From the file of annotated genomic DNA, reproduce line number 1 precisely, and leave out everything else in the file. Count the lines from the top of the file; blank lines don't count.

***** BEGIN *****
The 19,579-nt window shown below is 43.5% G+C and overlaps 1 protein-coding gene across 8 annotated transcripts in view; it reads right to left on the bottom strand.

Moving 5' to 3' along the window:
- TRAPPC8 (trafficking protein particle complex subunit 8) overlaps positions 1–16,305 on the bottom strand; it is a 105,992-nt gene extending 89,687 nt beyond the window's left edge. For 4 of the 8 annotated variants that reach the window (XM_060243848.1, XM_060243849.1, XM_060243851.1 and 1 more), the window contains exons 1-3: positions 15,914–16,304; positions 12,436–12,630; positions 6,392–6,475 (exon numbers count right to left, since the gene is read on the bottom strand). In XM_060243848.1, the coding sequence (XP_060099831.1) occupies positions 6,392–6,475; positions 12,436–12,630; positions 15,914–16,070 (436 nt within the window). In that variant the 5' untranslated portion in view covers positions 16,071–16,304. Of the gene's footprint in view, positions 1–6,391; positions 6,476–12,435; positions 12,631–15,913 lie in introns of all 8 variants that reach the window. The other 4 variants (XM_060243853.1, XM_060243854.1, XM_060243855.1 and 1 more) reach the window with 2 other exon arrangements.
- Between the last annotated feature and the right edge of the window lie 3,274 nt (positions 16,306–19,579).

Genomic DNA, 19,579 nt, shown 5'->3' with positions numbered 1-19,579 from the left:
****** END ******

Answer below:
The 19,579-nt window shown below is 43.5% G+C and overlaps 1 protein-coding gene across 8 annotated transcripts in view; it reads right to left on the bottom strand.